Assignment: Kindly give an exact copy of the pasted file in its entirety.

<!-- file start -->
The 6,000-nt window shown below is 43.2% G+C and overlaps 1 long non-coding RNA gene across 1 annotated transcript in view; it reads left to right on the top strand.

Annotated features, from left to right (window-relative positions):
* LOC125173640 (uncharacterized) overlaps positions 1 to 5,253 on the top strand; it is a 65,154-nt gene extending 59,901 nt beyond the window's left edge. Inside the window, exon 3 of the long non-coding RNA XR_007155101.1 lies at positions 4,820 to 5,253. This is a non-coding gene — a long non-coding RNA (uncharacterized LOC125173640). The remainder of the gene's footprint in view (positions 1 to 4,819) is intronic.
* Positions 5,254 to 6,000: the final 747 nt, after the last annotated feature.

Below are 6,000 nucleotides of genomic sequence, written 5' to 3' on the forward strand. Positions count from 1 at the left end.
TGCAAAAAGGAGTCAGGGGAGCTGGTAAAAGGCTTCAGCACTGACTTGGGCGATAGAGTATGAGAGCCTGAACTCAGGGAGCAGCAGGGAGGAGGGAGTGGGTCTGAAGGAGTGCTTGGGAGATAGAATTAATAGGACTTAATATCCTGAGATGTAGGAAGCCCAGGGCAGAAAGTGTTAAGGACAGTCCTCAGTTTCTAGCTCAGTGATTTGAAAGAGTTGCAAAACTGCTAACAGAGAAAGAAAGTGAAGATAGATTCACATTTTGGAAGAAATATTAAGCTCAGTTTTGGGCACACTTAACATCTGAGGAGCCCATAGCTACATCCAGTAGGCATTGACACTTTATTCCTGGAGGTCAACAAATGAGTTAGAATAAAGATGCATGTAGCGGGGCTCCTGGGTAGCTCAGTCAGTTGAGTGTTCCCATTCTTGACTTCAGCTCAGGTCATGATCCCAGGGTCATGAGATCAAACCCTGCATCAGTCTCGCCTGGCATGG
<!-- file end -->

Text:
The 6,000-nt window shown below is 43.2% G+C and overlaps 1 long non-coding RNA gene across 1 annotated transcript in view; it reads left to right on the top strand.

Annotated features, from left to right (window-relative positions):
* LOC125173640 (uncharacterized) overlaps positions 1 to 5,253 on the top strand; it is a 65,154-nt gene extending 59,901 nt beyond the window's left edge. Inside the window, exon 3 of the long non-coding RNA XR_007155101.1 lies at positions 4,820 to 5,253. This is a non-coding gene — a long non-coding RNA (uncharacterized LOC125173640). The remainder of the gene's footprint in view (positions 1 to 4,819) is intronic.
* Positions 5,254 to 6,000: the final 747 nt, after the last annotated feature.

Below are 6,000 nucleotides of genomic sequence, written 5' to 3' on the forward strand. Positions count from 1 at the left end.
TGCAAAAAGGAGTCAGGGGAGCTGGTAAAAGGCTTCAGCACTGACTTGGGCGATAGAGTATGAGAGCCTGAACTCAGGGAGCAGCAGGGAGGAGGGAGTGGGTCTGAAGGAGTGCTTGGGAGATAGAATTAATAGGACTTAATATCCTGAGATGTAGGAAGCCCAGGGCAGAAAGTGTTAAGGACAGTCCTCAGTTTCTAGCTCAGTGATTTGAAAGAGTTGCAAAACTGCTAACAGAGAAAGAAAGTGAAGATAGATTCACATTTTGGAAGAAATATTAAGCTCAGTTTTGGGCACACTTAACATCTGAGGAGCCCATAGCTACATCCAGTAGGCATTGACACTTTATTCCTGGAGGTCAACAAATGAGTTAGAATAAAGATGCATGTAGCGGGGCTCCTGGGTAGCTCAGTCAGTTGAGTGTTCCCATTCTTGACTTCAGCTCAGGTCATGATCCCAGGGTCATGAGATCAAACCCTGCATCAGTCTCGCCTGGCATGG